Payengxa Lor is co-founder of the Hmong Women’s Network in the Lao PDR, and sees herself as a transformational leader. As Miss Universe Laos 2022, Payengxa is using her platform to empower others and highlighting the challenges faced by women.
What inspired you to enter Miss Universe?
Before entering the Miss Universe competition, I saw it as a platform that would help me make a big impact in my community, giving me the power to influence people. I want to be a force for good; a transformational leader.
I want to show not only little girls and women, but also boys, that anything is possible if you put your mind to it and work hard. No matter who you are and where you are, know that you are worth all you hope and dream for. Know that you can grow outside of the conditions you grew up in. If you have a clear purpose, you can achieve anything you want in life.
If you could describe yourself in 3 words, what would they be?
Beautifully confident, compassionate, and hard-working.
This year's theme is ‘DigitALL: Innovation and technology for gender equality’. In your opinion, how can digital technology, and innovation, deliver greater gender equality?
I like UNICEF’s definition of gender equality, that women, men, girls, and boys enjoy the same rights, resources, opportunities, and protection.
Technology can help girls and women to better themselves, creating more opportunities to access education and careers, while increasing bargaining power and household welfare. Through technology, we can improve gender equality.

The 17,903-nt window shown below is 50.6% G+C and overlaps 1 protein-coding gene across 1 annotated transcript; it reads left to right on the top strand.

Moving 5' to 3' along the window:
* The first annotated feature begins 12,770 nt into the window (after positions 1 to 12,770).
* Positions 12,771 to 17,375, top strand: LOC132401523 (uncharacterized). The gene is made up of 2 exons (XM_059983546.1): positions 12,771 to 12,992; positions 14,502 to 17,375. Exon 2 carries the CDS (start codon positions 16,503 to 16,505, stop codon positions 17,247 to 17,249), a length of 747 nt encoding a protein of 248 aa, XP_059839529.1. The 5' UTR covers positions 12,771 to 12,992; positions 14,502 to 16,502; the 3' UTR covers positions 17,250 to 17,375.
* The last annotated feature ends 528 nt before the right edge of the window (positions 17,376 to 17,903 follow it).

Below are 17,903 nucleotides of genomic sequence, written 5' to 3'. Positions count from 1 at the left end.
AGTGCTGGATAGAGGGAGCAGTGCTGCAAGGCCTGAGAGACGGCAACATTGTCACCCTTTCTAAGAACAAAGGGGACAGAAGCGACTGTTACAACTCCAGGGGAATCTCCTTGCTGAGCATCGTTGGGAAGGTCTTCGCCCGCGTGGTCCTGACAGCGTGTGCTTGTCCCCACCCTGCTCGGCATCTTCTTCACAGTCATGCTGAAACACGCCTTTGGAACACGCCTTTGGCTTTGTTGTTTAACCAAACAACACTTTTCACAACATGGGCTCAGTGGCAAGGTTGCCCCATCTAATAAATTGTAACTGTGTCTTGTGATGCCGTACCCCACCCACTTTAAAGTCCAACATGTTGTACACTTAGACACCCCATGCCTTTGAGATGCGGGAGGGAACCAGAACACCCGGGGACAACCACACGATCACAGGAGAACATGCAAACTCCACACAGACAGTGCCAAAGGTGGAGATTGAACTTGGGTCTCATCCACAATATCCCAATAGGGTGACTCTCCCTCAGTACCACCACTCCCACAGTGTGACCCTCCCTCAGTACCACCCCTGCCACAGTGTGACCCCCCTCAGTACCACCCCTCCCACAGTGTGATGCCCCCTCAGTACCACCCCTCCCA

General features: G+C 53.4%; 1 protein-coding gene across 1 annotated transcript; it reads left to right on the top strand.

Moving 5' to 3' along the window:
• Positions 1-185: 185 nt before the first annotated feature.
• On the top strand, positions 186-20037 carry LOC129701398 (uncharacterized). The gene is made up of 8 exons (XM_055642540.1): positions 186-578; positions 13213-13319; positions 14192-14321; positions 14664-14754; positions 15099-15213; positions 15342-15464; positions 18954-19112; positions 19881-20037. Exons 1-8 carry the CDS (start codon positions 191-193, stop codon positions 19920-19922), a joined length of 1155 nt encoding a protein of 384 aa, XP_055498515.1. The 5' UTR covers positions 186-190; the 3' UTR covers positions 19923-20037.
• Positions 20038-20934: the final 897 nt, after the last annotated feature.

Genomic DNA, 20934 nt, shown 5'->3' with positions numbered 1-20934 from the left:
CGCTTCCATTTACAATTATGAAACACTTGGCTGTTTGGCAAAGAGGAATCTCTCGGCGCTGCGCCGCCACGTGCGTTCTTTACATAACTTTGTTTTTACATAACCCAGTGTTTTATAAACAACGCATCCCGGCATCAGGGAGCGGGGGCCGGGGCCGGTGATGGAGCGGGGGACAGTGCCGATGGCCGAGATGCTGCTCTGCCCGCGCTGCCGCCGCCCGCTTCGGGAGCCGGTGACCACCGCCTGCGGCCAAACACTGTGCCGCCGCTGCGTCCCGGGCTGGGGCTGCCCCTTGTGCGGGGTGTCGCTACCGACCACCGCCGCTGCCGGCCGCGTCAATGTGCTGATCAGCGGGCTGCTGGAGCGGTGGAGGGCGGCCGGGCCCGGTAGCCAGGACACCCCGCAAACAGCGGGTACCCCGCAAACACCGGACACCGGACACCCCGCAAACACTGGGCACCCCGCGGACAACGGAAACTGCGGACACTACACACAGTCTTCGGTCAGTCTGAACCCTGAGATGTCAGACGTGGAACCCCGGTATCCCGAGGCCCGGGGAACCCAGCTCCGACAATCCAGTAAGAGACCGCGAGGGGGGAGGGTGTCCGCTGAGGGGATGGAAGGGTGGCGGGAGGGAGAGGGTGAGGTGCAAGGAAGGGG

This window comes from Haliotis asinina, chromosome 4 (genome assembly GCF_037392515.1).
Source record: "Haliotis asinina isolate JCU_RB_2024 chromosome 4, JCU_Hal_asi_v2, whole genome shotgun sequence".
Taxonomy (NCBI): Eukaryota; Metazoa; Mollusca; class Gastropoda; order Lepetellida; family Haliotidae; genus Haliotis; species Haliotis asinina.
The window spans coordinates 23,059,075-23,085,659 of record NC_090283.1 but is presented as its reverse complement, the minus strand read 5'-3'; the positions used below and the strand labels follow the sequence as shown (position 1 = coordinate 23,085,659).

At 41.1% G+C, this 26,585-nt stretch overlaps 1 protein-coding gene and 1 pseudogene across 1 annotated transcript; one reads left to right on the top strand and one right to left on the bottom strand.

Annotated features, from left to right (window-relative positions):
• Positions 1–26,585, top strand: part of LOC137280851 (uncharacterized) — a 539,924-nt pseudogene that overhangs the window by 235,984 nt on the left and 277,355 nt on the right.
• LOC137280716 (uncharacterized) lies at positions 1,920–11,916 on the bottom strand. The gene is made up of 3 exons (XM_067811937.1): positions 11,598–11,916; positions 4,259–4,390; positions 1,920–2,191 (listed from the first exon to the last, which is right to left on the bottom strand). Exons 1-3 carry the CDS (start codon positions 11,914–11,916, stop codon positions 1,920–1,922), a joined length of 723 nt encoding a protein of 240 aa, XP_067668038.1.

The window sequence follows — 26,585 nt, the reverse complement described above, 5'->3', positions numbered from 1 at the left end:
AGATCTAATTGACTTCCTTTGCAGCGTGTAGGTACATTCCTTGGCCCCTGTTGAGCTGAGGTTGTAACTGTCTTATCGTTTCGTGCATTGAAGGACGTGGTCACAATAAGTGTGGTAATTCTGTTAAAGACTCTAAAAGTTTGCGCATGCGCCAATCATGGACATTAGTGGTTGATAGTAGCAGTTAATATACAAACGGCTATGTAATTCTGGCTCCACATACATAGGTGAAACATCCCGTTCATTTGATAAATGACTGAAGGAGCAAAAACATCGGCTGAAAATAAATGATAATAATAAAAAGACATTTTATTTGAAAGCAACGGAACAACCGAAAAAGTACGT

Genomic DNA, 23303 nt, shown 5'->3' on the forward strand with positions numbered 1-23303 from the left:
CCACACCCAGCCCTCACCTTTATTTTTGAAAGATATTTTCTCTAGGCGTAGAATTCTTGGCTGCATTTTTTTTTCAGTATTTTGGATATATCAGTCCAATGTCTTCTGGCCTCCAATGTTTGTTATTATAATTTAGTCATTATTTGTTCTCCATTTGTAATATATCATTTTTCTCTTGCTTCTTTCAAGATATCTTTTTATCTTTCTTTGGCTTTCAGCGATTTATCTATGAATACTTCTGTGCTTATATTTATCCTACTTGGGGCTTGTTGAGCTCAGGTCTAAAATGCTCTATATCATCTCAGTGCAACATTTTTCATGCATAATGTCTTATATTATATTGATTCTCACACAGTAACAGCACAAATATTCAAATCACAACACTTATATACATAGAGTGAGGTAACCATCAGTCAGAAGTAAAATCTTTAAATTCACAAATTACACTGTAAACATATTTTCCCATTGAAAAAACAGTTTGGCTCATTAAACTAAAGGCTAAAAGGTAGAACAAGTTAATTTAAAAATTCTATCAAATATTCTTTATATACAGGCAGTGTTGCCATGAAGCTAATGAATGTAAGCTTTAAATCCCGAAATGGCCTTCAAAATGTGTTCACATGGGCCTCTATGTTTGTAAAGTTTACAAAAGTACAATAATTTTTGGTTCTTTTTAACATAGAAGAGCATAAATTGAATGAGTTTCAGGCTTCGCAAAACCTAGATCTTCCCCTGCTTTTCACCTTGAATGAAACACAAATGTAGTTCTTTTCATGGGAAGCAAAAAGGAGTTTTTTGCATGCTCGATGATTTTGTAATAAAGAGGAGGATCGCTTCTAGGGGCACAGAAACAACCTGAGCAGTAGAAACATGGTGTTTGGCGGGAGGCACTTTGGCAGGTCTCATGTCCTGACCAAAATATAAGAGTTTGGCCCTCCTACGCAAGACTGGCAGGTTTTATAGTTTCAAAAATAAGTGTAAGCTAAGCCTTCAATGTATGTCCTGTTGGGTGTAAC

What does your public role mean to you?
Having a public role is an honor and responsibility, and it means a lot to me. I have a chance to help other girls, to empower them to better themselves. Taking a public role means you must be a role model, inspiring people to do better things. Everyone can look up to you. It requires passion, hard work and dedication.
In other jobs you have worked in, or in areas of society, have you seen issues of equality evolve over time?
Many people told me not to join the Miss Universe competition, because of discrimination and inequality in society. People believed that judges would not choose me because I am from the Hmong ethnic group, but this has been shown to be untrue. They chose me, and they showed the world that equality really exists.
What are some of the challenges you face as a ‘public leader’, and what have you learned from these?
People expect you to be something or do something, and I have learned that you can’t please everyone — you can’t make everyone happy. What you can do is listen to your inner voice, know who you are, know your purpose, and know what you are doing and why you are doing it. Do the right and good things for people, and know what makes you happy.
What are some of your favorite projects or the most memorable people you've worked with in your career?
I enjoy working for women’s empowerment and helping underprivileged people. I hosted a seminar for the Hmong Women’s Network, and I could see so much hope in people’s eyes; a power that I can feel among all women.